Using the TekscanFootnote 4, pressure measurement system PSW, SWD was obtained in each dog for comparison to the four digital scale methods. The order relative to digital scale measurements was randomly chosen. Dogs were either placed in a standing position or walked along the gait analysis runway and stopped when they were on the pressure sensitive portion of the walkway. As with the digital scales, dogs were required to stand still for at least three seconds, positioned squarely and looking forward with all four paws contained within the PSW. Using these criteria and the standard data acquisition protocol established for the Purdue Animal Gait Laboratory, 10 to 12 trials were performed for each dog. Video footage and digitized maps of the dog’s feet were reviewed for each trial and rated as valid or not by at least two observers (JEL, MJL, KAK) (Fig. 3c). Trials were considered valid if the dog was standing as outlined above and all four paws registered on the digitized map. The PSW method received a feasibility score of 1 in which at least six valid trials were obtained. If a feasibility score of 1 was not achieved, then PSW data was not evaluated for that dog. Overall feasibility for the PSW was reported as the proportion of dogs in which the method was feasible relative to the total number of participants.

Six valid trials were analyzed for each dog using Tekscan Animal Walkway Software and formulas generated in a commercially available spreadsheet program. Vertical force data (in Newtons) were used to calculate SWD values for each limb averaged across trials and expressed as a percentage of total BW. Thoracic and pelvic limb SWD were generated by combining values for left and right limb pairs. Left and right SWD were also expressed as a percentage of total thoracic or pelvic limb BW, respectively.


Analysis was performed using Jmp Pro 13Footnote 5. Summary statistics (mean and SD) were calculated for thoracic to pelvic limb SWD (B2, B4, K2, K4, PSW) and left to right SWD between the thoracic and pelvic limbs (B4, K4, PSW). Comparison of the mean thoracic and pelvic limb SWD between the PSW and each of the scale combinations was determined using an ANOVA. Asymmetry between left to right for the thoracic and pelvic limbs, respectively, was compared between the B4, K4 and PSW methods using an ANOVA. Coefficients of variation were calculated to establish variability between trials for each scale combination. P < 0.05 was considered significant for all comparisons.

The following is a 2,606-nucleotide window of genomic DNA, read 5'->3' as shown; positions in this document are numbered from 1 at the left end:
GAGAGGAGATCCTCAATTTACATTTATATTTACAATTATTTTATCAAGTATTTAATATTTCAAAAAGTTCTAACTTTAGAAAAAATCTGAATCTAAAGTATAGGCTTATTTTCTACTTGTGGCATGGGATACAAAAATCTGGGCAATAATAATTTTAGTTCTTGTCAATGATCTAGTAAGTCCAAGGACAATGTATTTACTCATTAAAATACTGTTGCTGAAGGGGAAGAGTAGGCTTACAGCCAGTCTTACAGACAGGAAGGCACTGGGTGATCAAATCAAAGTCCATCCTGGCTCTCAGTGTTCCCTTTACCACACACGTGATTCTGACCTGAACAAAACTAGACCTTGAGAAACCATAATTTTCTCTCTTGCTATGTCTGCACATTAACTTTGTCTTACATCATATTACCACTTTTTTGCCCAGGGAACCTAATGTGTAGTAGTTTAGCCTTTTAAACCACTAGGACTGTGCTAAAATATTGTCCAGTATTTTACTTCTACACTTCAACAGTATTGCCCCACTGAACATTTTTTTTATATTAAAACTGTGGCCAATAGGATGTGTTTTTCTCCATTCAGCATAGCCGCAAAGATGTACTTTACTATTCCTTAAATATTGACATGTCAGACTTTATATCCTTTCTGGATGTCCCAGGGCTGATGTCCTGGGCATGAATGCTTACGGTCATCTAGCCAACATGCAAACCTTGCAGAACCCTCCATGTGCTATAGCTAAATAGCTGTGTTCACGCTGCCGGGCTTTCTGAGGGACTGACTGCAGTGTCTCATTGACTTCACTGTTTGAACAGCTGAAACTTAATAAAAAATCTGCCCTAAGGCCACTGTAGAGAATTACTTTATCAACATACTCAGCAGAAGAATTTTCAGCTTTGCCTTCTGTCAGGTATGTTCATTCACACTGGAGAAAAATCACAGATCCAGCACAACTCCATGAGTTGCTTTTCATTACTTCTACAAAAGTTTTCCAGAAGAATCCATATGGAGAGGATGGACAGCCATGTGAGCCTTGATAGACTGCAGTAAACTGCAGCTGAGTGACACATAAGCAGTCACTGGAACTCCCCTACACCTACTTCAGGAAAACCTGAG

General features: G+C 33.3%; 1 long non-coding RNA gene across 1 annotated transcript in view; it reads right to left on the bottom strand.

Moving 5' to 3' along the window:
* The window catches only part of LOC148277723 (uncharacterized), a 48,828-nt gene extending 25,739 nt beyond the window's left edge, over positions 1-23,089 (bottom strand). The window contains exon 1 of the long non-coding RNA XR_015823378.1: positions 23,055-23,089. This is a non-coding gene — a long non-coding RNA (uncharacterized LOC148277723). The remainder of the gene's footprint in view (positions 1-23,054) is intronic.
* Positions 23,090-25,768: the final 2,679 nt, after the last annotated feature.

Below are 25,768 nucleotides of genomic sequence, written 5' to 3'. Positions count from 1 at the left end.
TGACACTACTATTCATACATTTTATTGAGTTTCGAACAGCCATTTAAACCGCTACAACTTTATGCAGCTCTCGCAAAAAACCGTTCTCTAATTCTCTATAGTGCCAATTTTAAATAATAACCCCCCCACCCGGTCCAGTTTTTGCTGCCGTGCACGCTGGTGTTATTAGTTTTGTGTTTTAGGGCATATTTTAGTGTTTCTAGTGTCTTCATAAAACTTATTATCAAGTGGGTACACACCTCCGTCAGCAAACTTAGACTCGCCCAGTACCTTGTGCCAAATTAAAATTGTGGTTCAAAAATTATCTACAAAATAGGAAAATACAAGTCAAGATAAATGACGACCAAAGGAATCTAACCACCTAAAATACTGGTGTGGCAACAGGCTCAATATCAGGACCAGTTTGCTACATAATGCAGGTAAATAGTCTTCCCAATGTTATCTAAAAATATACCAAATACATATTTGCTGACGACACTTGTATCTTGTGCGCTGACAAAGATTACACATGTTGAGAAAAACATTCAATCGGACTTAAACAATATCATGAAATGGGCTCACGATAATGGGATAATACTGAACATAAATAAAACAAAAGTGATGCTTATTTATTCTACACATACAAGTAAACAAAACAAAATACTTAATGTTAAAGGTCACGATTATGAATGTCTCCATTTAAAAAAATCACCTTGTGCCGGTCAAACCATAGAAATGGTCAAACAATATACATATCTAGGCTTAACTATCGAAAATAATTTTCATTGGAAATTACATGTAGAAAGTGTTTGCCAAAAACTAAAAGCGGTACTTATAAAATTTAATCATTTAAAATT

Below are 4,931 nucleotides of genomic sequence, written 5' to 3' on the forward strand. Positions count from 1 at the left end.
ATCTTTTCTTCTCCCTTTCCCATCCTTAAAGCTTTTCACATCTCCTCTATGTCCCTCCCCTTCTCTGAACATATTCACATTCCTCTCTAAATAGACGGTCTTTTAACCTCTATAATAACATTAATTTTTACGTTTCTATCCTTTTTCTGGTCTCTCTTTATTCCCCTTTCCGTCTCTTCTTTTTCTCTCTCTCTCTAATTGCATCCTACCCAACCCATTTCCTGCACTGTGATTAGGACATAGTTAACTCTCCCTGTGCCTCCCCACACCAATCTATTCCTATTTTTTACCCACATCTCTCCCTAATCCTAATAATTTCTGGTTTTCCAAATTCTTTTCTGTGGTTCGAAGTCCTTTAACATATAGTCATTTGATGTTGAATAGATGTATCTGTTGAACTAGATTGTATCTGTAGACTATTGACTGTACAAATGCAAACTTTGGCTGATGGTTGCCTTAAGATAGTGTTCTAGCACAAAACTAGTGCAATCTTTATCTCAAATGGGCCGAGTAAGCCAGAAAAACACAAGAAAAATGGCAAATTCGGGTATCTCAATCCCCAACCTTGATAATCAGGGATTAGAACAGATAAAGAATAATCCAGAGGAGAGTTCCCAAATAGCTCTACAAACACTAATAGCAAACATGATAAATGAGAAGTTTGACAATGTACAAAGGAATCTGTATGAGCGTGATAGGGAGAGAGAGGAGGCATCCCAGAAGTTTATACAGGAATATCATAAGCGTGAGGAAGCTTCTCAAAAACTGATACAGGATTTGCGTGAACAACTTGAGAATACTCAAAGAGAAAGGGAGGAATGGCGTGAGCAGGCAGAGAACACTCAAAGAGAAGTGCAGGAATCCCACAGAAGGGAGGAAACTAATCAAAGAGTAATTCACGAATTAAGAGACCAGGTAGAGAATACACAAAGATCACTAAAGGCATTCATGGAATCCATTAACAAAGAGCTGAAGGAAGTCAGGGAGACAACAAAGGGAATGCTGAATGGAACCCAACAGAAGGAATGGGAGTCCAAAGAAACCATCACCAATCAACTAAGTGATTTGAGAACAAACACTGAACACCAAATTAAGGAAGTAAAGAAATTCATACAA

Availability of data and materials

The datasets used during the current study are available from the corresponding author on reasonable request.


  1. Smart Weight Smart Tare Digital Body Weight Bathroom Scale,

  2. ETEKCITY Digital Kitchen Scale, Model No EK6212-S,

  3. Wingogh Anti Slip Tape, Safety Grit Tape 4” by 30FT,

  4. Tekscan High Resolution Animal Walkway System, Tekscan, Inc South Boston, MA, USA

  5. SAS Institute, Cary, NC, USA



Two digital bathroom scales


Four digital bathroom scales


Body weight


Intervertebral disc herniation


Two digital kitchen scales


Four digital kitchen scales


Pressure sensing walkway


Spinal cord injury


Static weight distribution


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This project was supported by the Boehringer Ingelheim Veterinary Scholars Program, providing a summer research stipend for author JEL during which data collection for this project was completed. The funders had no role in study design, data collection, data analysis or manuscript preparation. The authors declare that there were no conflicts of interest.

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JEL substantially contributed to study design, was in charge of data collection and analysis and helped drafted the manuscript. ST, JB, ML, KAK, GJB participated in data collection, design and helped with manuscript preparation. MJL substantially contributed to study design, supervised and participated in data collection and analysis and helped draft the manuscript. All authors approved the final manuscript.

Corresponding author

Correspondence to Melissa J. Lewis.

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Written informed consent was obtained from all owners prior to enrollment. The study was reviewed, approved and conducted in accordance with the Purdue University Animal Care and Use Committee (PACUC protocol #1804001742) and Purdue University Veterinary Clinical Studies Committee (approved 05/14/18).

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Linder, J.E., Thomovsky, S., Bowditch, J. et al. Development of a simple method to measure static body weight distribution in neurologically and orthopedically normal mature small breed dogs. BMC Vet Res 17, 110 (2021).